• Play 
  • Nickname:
  • Physical Traits: 
  • Personality/Demeanor:
  • Oddities: 
When added up, these statistics gives us a total AARP somewhere between -10 and +10. 

Last year, the AARP statistic revealed that while the Twins could hit, they couldn't really inspire much to interest the general public. Beyond Joe Mauer there just weren't many other people of note, Brian Dozier's break out season aside. A year older and wiser, it's worth wondering who if anyone has been able to grab attention and interest of the masses.

Again regular statistics don't always do it justice, but there's reason for optimism for Twins fans, especially when it comes to the offensive side of the ball.

Josmil Pinto--Last year's promising start was tempered by the fact he neither got regular playing time, nor did he get to stay with the team all year. But on the plus side, I'm now convinced that "Josmi-and-the-Pussycats" is going to be the next great Saturday Morning Cartoon.
AARP: 1.6 (Up +0.6 from last year)

Eduardo Nunez--Having been saved from the Yankees, Nunez has a little redemption/comeback story about him, but is never as interesting, curious or good as other players AARP: 0.2 

Chris Colabello--The plucky, scrappy narrative story line remains a fan favorite and even though he will likely never get better than the one magical month that one magical month makes him special. AARP: 0.9 

Aaron Hicks--It seems like there are two camps on Aaron Hicks, those who will never forgive him for disappointing them the first time, and those who will need at least two seasons of great play before they learn to love again AARP: 0.6

Kennys Vargas--The big bopping Rookie who actually has more than a single month under his belt, Vargas is definitely encouraging irrational optimism with his Ortiz-esque appearance, Ortiz-esque interview style and Ortiz-esque moon shots. Even his nascent nickname's ("Li'l Papi", "Bam-Bam", etc) are winners. AARP: 3.4

Chris Parmelee--Parmelee is the forlorn example of where the Twins were for so many years: neither amazingly talented nor totally without promise and featuring nearly no personality at all. AARP: 0.3 (Same as last year)

Oswaldo Arcia--"Ar-see-ya" (or "Waldo" as I prefer to call him) keeps earning loyalists. The streaky power he has flashed for two years promises to make Target Field's faithful stand up and cheer every time he crushes one when it counts (seeing his standing-o back in May was proof of that), and the unpredictabilty of his mohawk has entrenched him as a local landmark. AARP: 3.1 (Up +1.6 from last year--gains in playing (though not defensively), nicknames, and physical appearance)

Danny Santana--I sadly left behind my cable subscription right around the time Danny Santana became a fixture in the Twins line-ups but I have remained consistently impressed by his positivity and energy despite being consistently played out of position by Twins management. Whether or not he ever gets a chance at shortstop "Dan-San" or "Dan-the-Man" has a sizable leash from Twins fans. AARP: 2.3

Eduardo Escobar--Brad Swanson began the Eddie 500 campaign in the spring and I was happy to join in the fun, little did we know that we were witnessing something even better: the emergence of "Nick Punto 2.0". For both that nickname and his play, I salute you Eduardo Escobar! AARP: 2.5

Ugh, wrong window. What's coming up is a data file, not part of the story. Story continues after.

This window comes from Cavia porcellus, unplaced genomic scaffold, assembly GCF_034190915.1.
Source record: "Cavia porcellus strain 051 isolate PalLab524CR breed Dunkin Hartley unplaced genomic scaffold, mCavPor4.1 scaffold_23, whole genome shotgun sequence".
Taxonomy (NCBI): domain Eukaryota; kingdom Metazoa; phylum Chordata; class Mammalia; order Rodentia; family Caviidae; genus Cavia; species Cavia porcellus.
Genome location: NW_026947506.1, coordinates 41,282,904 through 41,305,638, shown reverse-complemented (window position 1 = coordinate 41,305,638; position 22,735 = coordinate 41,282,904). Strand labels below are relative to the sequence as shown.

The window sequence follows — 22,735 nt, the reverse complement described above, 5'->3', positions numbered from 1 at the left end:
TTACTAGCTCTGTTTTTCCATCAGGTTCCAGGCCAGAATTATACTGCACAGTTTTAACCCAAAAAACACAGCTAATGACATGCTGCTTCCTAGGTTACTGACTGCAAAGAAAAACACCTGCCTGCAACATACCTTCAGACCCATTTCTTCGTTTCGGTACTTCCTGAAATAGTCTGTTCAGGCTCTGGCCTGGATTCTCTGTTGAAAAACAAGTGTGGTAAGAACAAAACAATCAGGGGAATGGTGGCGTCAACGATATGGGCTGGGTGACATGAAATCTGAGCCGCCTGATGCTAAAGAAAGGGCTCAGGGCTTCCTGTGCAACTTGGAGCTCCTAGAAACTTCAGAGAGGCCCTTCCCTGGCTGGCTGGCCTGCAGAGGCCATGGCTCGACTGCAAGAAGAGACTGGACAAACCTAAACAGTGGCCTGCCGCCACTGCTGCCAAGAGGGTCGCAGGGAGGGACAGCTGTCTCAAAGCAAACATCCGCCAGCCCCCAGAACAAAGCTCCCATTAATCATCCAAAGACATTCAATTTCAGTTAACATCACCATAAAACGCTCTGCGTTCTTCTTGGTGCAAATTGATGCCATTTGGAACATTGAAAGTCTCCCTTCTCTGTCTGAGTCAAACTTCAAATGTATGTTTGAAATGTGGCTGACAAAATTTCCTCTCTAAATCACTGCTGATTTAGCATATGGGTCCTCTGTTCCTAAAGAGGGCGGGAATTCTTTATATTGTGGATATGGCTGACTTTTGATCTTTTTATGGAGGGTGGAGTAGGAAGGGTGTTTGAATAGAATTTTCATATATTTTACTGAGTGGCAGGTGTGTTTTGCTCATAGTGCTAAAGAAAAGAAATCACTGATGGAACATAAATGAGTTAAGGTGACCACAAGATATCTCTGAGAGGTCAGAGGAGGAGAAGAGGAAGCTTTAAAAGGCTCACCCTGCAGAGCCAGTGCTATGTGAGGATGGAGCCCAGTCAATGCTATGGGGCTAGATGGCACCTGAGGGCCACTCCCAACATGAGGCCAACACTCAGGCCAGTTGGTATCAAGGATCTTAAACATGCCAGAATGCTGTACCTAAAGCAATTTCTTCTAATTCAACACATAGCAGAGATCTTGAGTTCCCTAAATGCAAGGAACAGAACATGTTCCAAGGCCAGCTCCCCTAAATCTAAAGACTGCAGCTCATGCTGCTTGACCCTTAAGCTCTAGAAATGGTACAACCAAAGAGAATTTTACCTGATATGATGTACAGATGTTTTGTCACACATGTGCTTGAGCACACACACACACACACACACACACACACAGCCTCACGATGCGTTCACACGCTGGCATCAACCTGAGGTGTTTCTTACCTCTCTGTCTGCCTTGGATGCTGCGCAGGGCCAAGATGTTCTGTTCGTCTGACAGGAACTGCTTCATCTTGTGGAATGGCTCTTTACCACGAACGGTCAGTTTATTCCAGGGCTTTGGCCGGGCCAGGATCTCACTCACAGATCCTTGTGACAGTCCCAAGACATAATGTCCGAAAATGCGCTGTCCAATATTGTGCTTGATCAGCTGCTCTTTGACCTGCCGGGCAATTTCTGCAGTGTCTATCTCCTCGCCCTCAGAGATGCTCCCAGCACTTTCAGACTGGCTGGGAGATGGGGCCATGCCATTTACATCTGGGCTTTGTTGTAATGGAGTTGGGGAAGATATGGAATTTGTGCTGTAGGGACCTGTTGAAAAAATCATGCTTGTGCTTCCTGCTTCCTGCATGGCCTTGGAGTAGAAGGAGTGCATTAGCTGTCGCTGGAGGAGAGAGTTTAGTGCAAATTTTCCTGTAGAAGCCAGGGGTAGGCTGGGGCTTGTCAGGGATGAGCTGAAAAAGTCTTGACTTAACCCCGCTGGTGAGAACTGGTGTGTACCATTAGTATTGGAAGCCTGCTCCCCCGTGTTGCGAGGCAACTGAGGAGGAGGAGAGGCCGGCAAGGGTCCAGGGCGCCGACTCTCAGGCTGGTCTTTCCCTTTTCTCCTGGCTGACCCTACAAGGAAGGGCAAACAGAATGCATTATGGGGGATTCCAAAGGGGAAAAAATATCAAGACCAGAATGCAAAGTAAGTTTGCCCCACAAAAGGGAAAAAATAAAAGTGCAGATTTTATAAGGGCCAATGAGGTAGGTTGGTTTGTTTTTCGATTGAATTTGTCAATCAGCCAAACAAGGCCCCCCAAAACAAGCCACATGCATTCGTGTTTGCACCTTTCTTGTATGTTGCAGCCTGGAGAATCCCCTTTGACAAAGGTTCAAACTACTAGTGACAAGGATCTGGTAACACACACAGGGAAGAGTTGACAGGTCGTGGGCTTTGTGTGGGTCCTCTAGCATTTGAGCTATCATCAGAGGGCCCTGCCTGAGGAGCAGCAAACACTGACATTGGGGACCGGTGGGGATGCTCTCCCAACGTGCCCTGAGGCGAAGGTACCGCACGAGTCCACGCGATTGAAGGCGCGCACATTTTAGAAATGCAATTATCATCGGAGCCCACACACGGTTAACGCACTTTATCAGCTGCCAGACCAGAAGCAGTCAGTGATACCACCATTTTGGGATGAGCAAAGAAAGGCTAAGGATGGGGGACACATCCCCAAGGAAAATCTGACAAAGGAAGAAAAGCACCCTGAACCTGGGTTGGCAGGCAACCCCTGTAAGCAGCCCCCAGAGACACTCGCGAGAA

Gratuitous Plouffe Bash
Kurt Suzuki--The man who was supposed to be a back-up, then a place holder for Josmil Pinto, just never went away. Between the clutch hitting, the positive community involvement, the unique Hawaiian background, and--now--the long-term contract, Suzuki's lovable, but perhaps a little early in his peak. AARP: 2.9

Joe Mauer--The Chairman (all praises to his name) continues to be mildly amusing to those of us who know him best, but right now it looks like he's trying to keep up on the field and has slipped below the level of nationally recognized superstar. AARP: 4.8 (Down -0.4 in field performance)

Trevor Plouffe--The joy of shouting "Trevor!" in my best Neville Longbottom impression has risen dramatically this year, and the head smacking stupidity of his play at third base has decreased. Combine those two factors and you have a far more AARP: 1.8 (Up +1.4 thanks to on-field performance and wider variety of nicknames)

Yeah Diamondcentric
did it better
Brian Dozier--The biggest surprise of last year continued his flair for great hitting, highlight-reel-fielding, impressive hair, and a true good-ol-boy southern charm. He's not the face of the franchise like Mauer is, but he is a tremendous asset and widely appreciated both on the field and in the community. AARP: 4.2 (Up +0.5 with wider appreciation of nickname, and off field personality)

Last year's break down of the offense showed one elite player (AARP Greater than 5.0, Mauer) and one local favorite (AARP Between 2.0 and 4.9, Dozier). This year while Mauer's not a nationally elite name any more, the core of the team seems solidly in place. With Santana, Escobar, Suzuki, Arcia, Vargas, Dozier, Mauer (plus Glen Perkins and Phil Hughes on the mound) creating a rather likable, if not world-beating core of the team, the Twins have much larger set of players who fans can form an attachment to. 

Of course many other writers will point out the folly in forming an attachment to players whose greatest value is on the trade market, but hey, if you wanted genuine analysis of player value, you wouldn't be reading this article about a totally made up and arbitrary statistic.